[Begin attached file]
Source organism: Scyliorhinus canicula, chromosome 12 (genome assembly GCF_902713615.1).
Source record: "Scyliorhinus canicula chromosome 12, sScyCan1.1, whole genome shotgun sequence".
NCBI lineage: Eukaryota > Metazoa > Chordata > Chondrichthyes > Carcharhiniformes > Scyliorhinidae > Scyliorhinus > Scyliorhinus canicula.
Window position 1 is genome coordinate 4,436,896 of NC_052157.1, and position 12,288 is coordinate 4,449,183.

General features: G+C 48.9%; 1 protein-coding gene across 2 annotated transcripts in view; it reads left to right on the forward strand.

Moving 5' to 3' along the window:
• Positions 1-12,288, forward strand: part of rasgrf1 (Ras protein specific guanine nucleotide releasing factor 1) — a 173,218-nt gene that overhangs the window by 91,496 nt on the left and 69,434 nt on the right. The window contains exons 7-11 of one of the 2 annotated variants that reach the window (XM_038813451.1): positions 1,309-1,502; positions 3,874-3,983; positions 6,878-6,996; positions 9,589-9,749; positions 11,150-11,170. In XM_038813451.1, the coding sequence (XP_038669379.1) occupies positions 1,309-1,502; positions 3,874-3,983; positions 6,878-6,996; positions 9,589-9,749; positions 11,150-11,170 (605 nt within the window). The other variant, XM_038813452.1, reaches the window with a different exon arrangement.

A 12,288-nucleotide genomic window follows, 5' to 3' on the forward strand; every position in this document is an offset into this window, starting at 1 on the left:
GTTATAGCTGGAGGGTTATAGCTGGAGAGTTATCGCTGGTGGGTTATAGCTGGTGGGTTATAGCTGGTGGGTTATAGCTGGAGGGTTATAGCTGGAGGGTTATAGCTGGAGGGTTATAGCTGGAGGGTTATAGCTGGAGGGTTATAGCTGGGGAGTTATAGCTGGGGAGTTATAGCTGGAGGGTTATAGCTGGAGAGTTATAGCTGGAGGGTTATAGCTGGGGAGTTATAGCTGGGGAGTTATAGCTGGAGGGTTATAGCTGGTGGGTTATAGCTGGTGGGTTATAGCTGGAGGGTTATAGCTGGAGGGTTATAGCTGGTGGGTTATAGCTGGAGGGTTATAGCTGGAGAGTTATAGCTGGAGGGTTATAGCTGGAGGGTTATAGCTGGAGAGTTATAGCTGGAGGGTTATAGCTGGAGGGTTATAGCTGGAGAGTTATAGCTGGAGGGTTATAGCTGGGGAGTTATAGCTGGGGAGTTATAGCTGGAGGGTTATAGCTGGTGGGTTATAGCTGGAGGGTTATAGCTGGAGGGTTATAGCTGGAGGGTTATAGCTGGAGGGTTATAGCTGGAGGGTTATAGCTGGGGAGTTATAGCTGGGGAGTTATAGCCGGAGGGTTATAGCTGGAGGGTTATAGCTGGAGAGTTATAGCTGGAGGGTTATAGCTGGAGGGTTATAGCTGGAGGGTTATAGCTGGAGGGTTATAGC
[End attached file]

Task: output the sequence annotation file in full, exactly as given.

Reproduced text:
Source organism: Scyliorhinus canicula, chromosome 12 (genome assembly GCF_902713615.1).
Source record: "Scyliorhinus canicula chromosome 12, sScyCan1.1, whole genome shotgun sequence".
NCBI lineage: Eukaryota > Metazoa > Chordata > Chondrichthyes > Carcharhiniformes > Scyliorhinidae > Scyliorhinus > Scyliorhinus canicula.
Window position 1 is genome coordinate 4,436,896 of NC_052157.1, and position 12,288 is coordinate 4,449,183.

General features: G+C 48.9%; 1 protein-coding gene across 2 annotated transcripts in view; it reads left to right on the forward strand.

Moving 5' to 3' along the window:
• Positions 1-12,288, forward strand: part of rasgrf1 (Ras protein specific guanine nucleotide releasing factor 1) — a 173,218-nt gene that overhangs the window by 91,496 nt on the left and 69,434 nt on the right. The window contains exons 7-11 of one of the 2 annotated variants that reach the window (XM_038813451.1): positions 1,309-1,502; positions 3,874-3,983; positions 6,878-6,996; positions 9,589-9,749; positions 11,150-11,170. In XM_038813451.1, the coding sequence (XP_038669379.1) occupies positions 1,309-1,502; positions 3,874-3,983; positions 6,878-6,996; positions 9,589-9,749; positions 11,150-11,170 (605 nt within the window). The other variant, XM_038813452.1, reaches the window with a different exon arrangement.

A 12,288-nucleotide genomic window follows, 5' to 3' on the forward strand; every position in this document is an offset into this window, starting at 1 on the left:
GTTATAGCTGGAGGGTTATAGCTGGAGAGTTATCGCTGGTGGGTTATAGCTGGTGGGTTATAGCTGGTGGGTTATAGCTGGAGGGTTATAGCTGGAGGGTTATAGCTGGAGGGTTATAGCTGGAGGGTTATAGCTGGAGGGTTATAGCTGGGGAGTTATAGCTGGGGAGTTATAGCTGGAGGGTTATAGCTGGAGAGTTATAGCTGGAGGGTTATAGCTGGGGAGTTATAGCTGGGGAGTTATAGCTGGAGGGTTATAGCTGGTGGGTTATAGCTGGTGGGTTATAGCTGGAGGGTTATAGCTGGAGGGTTATAGCTGGTGGGTTATAGCTGGAGGGTTATAGCTGGAGAGTTATAGCTGGAGGGTTATAGCTGGAGGGTTATAGCTGGAGAGTTATAGCTGGAGGGTTATAGCTGGAGGGTTATAGCTGGAGAGTTATAGCTGGAGGGTTATAGCTGGGGAGTTATAGCTGGGGAGTTATAGCTGGAGGGTTATAGCTGGTGGGTTATAGCTGGAGGGTTATAGCTGGAGGGTTATAGCTGGAGGGTTATAGCTGGAGGGTTATAGCTGGAGGGTTATAGCTGGGGAGTTATAGCTGGGGAGTTATAGCCGGAGGGTTATAGCTGGAGGGTTATAGCTGGAGAGTTATAGCTGGAGGGTTATAGCTGGAGGGTTATAGCTGGAGGGTTATAGCTGGAGGGTTATAGC